Multiple Hereditary Exostoses (MHE) is a rare bone disease that is characterized by growths of multiple osteochondromas—benign cartilage-capped bone tumors that grow outward from the growth plates of long bones. Osteochondromas can be associated with a reduction in skeletal growth, leading to short stature or limb length discrepancy, bony deformity, restricted joint movement, and nerve entrapment.
Dr. Paley’s Lecture at the 2012 MHE Conference
Osteochondromas are believed to bud off the growth plates. The cartilaginous cap of the osteochondroma has the same structure as the growth plate and grows in the same fashion. Some osteochondromas tether the growth plate when they bud off, leading to limb deformity. This tethering decreases limb growth leading to diminished stature and asymmetric growth if one limb is more or less affected than the opposite limb. This will result in a limb length discrepancy (LLD). LLD is not uncommon in patients with MHE indicating that one side is often more tethered at the growth plate than the other side.
Osteochondromas are typically found in the long bones: the femur, tibia, fibula, and humerus are the most common sites of involvement. Since they arise off the growth plate, they lead to a progressive deformity that worsens over time, and can result in limb length discrepancies, pain and disability, joint subluxations (partial dislocations), restricted range of motion, and nerve entrapment. Joint deformities of the wrist and ankle are also observed and are caused by osteochondromas in-between adjacent bones (i.e. the radius and ulna, and tibia and fibula, respectively). Even though long bones are the most commonly affected, more aggressive forms can affect any bone in the body.
Osteochondromas can be large or small; in general, the larger the osteochondroma, the greater effect on altered growth of the affected growth plate. The size of the growth plate relative to the osteochondroma is also a factor: smaller osteochondromas on larger growth plates will have less of an effect than smaller osteochondromas on smaller growth plates.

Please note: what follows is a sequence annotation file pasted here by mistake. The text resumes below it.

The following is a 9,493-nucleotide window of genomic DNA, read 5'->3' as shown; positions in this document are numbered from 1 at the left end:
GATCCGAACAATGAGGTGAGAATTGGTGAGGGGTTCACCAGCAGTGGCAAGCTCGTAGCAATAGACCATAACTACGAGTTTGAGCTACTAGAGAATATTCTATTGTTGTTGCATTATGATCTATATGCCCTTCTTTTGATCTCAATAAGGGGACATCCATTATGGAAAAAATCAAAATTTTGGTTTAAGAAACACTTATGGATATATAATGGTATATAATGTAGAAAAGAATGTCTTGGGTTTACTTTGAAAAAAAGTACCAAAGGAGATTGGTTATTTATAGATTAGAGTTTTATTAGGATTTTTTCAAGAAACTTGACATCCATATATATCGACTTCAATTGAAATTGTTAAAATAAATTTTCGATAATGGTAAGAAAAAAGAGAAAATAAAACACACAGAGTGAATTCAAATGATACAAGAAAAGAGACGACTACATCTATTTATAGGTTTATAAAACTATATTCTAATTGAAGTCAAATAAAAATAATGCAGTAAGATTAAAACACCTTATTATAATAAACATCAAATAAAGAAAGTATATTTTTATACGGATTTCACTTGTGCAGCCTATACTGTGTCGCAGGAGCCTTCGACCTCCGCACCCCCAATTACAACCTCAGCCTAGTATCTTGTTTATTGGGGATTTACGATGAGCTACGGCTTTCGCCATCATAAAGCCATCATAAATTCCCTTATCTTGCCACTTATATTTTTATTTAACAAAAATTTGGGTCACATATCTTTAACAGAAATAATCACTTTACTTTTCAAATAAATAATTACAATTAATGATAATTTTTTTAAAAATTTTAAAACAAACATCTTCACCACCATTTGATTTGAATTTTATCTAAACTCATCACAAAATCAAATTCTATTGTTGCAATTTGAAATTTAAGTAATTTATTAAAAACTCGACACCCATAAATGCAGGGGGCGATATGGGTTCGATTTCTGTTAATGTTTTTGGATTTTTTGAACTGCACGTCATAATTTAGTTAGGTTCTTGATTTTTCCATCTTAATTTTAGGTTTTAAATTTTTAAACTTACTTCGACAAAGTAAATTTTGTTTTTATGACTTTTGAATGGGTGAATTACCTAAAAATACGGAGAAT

MHE is quite rare, occurring in 1 in 50,000 births. It is usually first diagnosed when parents note painless, hard nodules or bumps on the arms or legs of their child, thus prompting x-rays and visits to their pediatrician. A pediatric orthopedic consultation is usually then sought.
MHE is an autosomal dominant genetic disorder. This means a single copy of the affected gene can cause the disorder. Usually, the gene is inherited from the parents, but spontaneous mutations may also occur. MHE has been linked to mutations in the EXT 1, 2, and 3 genes, which are tumor-suppressing genes.
Although the osteochondromas are almost always of a benign nature, they can, on occasion, develop into a more malignant tumor, a chondrosarcoma; however, these malignancies are usually seen much later in life, as an adult, and are usually a result of rapid growth of a previous slow-growing lesion. They are also quite rare. The literature reports the rate of malignant transformation of a solitary osteochondroma to be 5%.
Osteochondromas are usually described as appearing in one of two distinct shapes: pendunculated (narrow stalk) and sessile (broad stalk). There is a cartilage cap that is present on the top of the osteochondromas that are not usually visible in x-rays. A magnetic resonance imaging (MRI) may be necessary to view the cap. MRIs are usually only ordered for larger lesions that have shown rapid progressive growth.